FIG. 14 shows a Ronchigram calculation image assuming defocus C 1 = −600 nm, third-order spherical aberration coefficient C 3 = 3 mm, and 2-fold astigmatism A 1 = 100 [nm]. Since the 2-fold astigmatism is included, it can be confirmed that the Ronchigram is an ellipse. In this way, the aberration coefficient necessary to achieve the resolution desired by the operator is included in χ (θ) of Equation 2, and an object function with an appropriate structure is used, so that the Ronchigram calculation image for any sample can be obtained. It is possible to obtain. The aberration coefficient is obtained by fitting such a calculated image and the acquired Ronchigram. As a method of fitting, a method of directly comparing and using a cross-correlation function between the acquired Ronchigram and a calculated image can be considered. In addition, by using Equation 11 instead of Equation 2, a Ronchigram calculation image when using a gradient electron beam can be obtained.

  FIG. 15 shows an example of a flowchart used when performing the above series of operations. First, a sample thinned to such an extent that an electron beam can be transmitted is set on an electron microscope to obtain a Ronchigram. After forming a calculation image in which an arbitrary aberration coefficient is set, the Ronchigram and the shape of the calculation image are compared. Calculation image formation and comparison are performed using a program built in the CPU. If no good match is found between the Ronchigram and the shape of the calculated image, the procedures of resetting the aberration coefficient, forming the calculated image, and comparing the Ronchigram and the calculated image are repeated until a good match is obtained. The aberration coefficient measured when a good match is obtained between the Ronchigram and the calculated image is displayed.

  Next, the resolution or the probe diameter is calculated from the measured aberration coefficient. The operator determines whether or not to observe with this resolution, and when observing under this condition, the routine proceeds to a routine in which the excitation current of the lens and aberration corrector is not changed. When the routine proceeds to change the excitation current of the lens and aberration corrector, the operator is made to input the target resolution. After the CPU calculates the optimum excitation current value according to this resolution, the excitation current value calculated for each lens, aberration corrector, etc. is fed back through the D / A converter to obtain a Ronchigram. Next, a Ronchigram based on the assumed aberration coefficient is calculated and compared with the actually measured Ronchigram. If the pattern does not match and it is determined that the optimum excitation current is not set, the process returns to the step of calculating an appropriate excitation current value again, and excitation current value feedback and Ronchigram comparison are performed. This process is repeated until it is determined that an appropriate excitation current condition has been reached. When an appropriate condition is reached, the operator is informed that a scanning transmission image can be acquired. By executing this routine, a scanning transmission image can be acquired with the resolution desired by the operator. Selection at each stage is performed interactively by the operator using a program built into the PC.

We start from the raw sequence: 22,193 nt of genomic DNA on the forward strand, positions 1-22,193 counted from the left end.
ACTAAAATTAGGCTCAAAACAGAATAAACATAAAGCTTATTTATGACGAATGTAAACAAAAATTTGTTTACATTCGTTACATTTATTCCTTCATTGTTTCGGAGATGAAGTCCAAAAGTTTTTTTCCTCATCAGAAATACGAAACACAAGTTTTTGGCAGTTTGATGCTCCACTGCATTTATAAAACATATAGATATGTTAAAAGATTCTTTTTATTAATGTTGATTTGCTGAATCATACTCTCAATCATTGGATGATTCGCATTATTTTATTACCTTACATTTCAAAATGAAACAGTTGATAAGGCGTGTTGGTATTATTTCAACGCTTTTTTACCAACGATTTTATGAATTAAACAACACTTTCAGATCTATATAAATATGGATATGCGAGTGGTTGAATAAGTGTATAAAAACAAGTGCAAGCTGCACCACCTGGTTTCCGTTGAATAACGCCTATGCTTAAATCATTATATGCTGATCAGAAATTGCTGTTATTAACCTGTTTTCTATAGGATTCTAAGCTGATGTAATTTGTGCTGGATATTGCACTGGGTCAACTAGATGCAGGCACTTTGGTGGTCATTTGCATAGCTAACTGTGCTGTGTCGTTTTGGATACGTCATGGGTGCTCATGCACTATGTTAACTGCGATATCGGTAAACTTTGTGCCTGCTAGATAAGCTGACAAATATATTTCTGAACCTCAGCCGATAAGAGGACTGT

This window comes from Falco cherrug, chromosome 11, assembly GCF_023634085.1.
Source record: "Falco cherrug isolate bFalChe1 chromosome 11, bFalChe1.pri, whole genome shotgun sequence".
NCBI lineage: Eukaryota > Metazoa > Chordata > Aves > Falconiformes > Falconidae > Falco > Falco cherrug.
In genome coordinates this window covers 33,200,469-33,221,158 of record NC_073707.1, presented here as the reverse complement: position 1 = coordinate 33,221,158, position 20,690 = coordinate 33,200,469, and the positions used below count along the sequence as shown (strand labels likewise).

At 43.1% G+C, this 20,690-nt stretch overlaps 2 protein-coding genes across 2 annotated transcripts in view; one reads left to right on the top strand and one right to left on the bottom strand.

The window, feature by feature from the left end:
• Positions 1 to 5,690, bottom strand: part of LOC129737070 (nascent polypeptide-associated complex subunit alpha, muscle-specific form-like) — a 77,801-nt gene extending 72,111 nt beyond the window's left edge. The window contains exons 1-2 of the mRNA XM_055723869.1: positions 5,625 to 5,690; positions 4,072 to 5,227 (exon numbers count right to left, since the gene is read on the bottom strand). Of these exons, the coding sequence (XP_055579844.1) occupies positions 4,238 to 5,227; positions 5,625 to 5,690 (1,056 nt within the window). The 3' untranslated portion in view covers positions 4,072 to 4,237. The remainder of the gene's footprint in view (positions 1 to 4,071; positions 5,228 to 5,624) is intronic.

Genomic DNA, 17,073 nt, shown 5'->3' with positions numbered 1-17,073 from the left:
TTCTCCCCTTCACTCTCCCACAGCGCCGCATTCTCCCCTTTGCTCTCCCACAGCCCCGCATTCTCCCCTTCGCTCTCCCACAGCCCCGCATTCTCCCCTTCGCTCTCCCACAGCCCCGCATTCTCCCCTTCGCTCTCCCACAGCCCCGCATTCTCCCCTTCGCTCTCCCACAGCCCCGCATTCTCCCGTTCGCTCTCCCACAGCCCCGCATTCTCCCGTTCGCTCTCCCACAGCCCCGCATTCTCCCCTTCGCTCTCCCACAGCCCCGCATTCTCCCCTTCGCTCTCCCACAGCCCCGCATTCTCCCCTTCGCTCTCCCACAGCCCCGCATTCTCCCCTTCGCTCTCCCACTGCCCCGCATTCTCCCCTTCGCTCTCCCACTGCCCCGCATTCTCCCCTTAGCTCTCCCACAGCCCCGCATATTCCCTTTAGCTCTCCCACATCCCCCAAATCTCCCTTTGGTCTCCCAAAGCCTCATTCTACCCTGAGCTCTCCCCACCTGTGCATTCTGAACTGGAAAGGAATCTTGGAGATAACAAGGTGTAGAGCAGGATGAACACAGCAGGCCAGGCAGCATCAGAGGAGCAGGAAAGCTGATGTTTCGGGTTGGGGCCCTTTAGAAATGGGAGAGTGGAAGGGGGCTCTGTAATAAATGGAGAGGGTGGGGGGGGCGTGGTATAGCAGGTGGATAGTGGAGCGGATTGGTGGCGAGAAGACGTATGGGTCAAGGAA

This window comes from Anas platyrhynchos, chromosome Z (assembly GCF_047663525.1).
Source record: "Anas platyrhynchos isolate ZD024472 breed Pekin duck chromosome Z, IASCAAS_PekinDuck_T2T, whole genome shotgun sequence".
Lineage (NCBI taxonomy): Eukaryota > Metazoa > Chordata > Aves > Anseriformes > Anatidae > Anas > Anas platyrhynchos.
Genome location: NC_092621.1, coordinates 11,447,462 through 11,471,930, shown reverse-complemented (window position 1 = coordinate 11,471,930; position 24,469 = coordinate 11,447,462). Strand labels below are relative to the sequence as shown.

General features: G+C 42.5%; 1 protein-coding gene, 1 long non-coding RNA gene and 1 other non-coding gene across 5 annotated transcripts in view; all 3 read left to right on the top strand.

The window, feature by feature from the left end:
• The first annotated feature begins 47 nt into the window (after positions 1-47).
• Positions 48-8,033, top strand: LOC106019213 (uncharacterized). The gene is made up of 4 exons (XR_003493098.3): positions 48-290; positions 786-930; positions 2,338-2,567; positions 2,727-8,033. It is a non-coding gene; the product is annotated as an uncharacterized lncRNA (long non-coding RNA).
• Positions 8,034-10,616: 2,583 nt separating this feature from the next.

FIG. 16 shows a flowchart of an embodiment in which the operator designates the resolution of the scanning transmission image desired to be acquired and the apparatus automatically performs aberration measurement and correction. After the operator sets the sample on the mirror, the resolution to be acquired is specified. The resolution is determined by the probe diameter, but since the probe current is inversely proportional to the square of the probe diameter, a menu in which the probe diameter or probe current can be selected according to the desired observation or analysis as a dialog in this flow beforehand. The one displayed and the one that can input the resolution directly are conceivable. Next, the apparatus determines whether the input resolution can be achieved in terms of performance. If not, an error message is displayed and a dialog prompting re-input is displayed. This step is skipped in the case of the type of flow that selects a preset resolution. If an achievable resolution is selected, the CPU calculates a residual aberration amount and correction excitation, and performs correction excitation settings through the D / A converter.

  Next, the aberration coefficient is calculated from the Ronchigram. Through the same process as in FIG. 12, when the selected resolution is obtained, a dialog is displayed informing the operator that a scanning transmission image can be acquired. If they do not match, the residual aberration amount is calculated from the currently obtained aberration coefficient, the routine returns to the routine for calculating and setting the correction excitation amount, and the process is repeated until the target resolution is achieved. When it finally converges to the resolution achievement condition, a dialog is displayed informing the operator that a scanning transmission image can be acquired.

  A second embodiment in which the operator designates the resolution will be described. When the operator designates and inputs the atomic species, structure, crystal orientation, and shape of the sample to be observed, a calculation image of a plurality of scanning transmission images corresponding to various probe sizes is calculated by a program incorporated in the CPU. In this scanned transmission image, a guide for the probe current is also displayed. When the operator selects the image, the target resolution is determined, and aberration correction is executed according to the flowchart shown in FIG. A corresponding scanning transmission image is not formed every time observation is performed, but a method is also conceivable in which an operator can select a calculation image or an actual measurement image by showing a calculation image or an actual measurement image recorded in a database. It is done.